At the age of six, Betty Makoni, along with nine of her playmates were raped, all by the same man and she learned early on that girls and women were helpless to protect themselves from abuse. She once said: There is no greater set back for a woman than to grow up in a patriarchal system where girls and women are down-trodden and abused to the extent that those who perpetrate rape can go scot-free.
Three years after being sexually abused, she witnessed her father murder her mother. Through that experience of personal loss as a result of domestic violence, an advocate was born.
Something inside me snapped, she said. I told myself no girl or woman will suffer the same fate. Her efforts in Zimbabwe will be highlighted in an upcoming documentary, Tapestries of Hope.
Now in its 10th year, an estimated 60 000 girls are members of the GCN Zimbabwe and thousands of girls have been transformed from so-called victims into survivors and leaders. With over 700 girls clubs, 80 per cent of the members live in remote parts of the country. Despite overwhelming obstacles, including threats, detention and smear campaigns, Betty Makoni and the group continue to champion the rights of the girl child today in Zimbabwe and beyond.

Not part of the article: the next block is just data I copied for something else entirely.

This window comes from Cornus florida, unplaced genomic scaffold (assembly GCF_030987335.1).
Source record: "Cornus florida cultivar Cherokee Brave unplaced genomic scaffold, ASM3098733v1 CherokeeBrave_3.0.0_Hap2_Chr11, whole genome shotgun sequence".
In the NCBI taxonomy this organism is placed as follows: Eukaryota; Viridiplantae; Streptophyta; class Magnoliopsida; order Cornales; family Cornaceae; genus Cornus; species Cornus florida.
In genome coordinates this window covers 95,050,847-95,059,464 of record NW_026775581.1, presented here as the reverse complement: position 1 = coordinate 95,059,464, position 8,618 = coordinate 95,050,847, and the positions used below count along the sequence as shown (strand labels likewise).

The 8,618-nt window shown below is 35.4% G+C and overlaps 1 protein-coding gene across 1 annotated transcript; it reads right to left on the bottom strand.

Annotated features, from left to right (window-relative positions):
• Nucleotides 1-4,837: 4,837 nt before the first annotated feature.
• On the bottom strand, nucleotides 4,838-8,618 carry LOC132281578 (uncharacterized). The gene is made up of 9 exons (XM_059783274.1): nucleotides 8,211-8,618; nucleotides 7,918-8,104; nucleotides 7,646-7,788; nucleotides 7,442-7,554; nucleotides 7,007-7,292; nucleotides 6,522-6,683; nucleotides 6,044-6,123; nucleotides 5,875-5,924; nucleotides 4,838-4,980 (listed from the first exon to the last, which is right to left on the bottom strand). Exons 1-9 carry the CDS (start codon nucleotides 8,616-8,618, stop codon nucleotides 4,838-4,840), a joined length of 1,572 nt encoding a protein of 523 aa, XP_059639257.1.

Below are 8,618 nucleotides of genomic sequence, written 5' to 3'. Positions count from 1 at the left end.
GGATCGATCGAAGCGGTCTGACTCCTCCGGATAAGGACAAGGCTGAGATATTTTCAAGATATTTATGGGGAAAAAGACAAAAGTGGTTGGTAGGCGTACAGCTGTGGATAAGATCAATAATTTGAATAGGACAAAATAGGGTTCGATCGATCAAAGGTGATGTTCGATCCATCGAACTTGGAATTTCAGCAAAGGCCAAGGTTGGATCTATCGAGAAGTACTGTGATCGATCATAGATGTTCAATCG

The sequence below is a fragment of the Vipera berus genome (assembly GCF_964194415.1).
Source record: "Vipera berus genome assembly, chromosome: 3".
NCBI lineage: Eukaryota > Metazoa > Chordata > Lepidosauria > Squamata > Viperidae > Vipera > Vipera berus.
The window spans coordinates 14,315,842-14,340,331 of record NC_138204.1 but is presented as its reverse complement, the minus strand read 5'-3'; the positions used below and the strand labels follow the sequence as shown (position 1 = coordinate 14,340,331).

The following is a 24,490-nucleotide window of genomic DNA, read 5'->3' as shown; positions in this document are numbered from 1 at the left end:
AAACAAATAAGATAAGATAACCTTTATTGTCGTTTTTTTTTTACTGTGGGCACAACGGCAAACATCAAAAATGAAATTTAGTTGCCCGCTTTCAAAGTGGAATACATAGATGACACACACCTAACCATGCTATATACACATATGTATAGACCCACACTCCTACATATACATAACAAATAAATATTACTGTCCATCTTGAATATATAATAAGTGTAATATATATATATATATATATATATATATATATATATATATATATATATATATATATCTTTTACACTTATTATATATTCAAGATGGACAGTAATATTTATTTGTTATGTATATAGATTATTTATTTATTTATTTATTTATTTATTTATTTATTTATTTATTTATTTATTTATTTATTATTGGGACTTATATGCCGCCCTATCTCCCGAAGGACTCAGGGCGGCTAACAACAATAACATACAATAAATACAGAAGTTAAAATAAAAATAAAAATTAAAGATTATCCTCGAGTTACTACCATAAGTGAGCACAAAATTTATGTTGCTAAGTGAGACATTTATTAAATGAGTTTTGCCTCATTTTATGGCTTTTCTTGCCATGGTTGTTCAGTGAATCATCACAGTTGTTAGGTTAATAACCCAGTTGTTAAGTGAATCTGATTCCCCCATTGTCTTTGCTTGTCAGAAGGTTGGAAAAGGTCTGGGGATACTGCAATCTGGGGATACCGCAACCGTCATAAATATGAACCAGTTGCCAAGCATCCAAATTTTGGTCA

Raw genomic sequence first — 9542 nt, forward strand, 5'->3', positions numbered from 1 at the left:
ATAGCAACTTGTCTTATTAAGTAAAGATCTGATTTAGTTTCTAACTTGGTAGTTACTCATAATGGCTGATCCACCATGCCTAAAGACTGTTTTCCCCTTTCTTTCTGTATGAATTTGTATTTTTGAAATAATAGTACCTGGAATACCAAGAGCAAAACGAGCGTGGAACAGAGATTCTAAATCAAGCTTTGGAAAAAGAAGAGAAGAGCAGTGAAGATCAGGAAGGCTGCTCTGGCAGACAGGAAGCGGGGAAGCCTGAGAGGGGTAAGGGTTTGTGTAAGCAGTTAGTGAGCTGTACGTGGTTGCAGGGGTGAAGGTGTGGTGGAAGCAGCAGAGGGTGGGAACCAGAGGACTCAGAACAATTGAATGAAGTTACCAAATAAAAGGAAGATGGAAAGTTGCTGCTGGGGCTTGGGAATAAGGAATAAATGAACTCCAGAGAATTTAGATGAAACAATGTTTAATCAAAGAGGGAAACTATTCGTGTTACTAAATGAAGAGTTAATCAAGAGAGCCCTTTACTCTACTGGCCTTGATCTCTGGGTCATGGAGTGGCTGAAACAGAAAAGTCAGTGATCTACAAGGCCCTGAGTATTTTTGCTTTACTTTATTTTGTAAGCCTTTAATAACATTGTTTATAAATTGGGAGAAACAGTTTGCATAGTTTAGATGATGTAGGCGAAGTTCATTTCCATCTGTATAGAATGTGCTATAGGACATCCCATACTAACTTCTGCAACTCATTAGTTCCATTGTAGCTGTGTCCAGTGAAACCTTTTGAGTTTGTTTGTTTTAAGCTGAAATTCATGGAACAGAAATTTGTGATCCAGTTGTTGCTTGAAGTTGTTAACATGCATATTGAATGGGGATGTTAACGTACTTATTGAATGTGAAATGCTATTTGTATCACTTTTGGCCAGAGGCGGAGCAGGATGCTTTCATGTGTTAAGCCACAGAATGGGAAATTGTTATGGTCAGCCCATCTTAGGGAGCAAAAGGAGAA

In early 2009, Makoni teamed up with Priscilla Nyathi, a long-time domestic violence activist who has helped minority girls and women find justice in the court system in Essex, UK. Together they set up the Girl Child Network Trust Fund UK with help from international partners. The fund is fast gaining support in the UK and around the world. Many individual women and girls are mobilizing in small groups to determine how best to support each other.Post published in: Uncategorized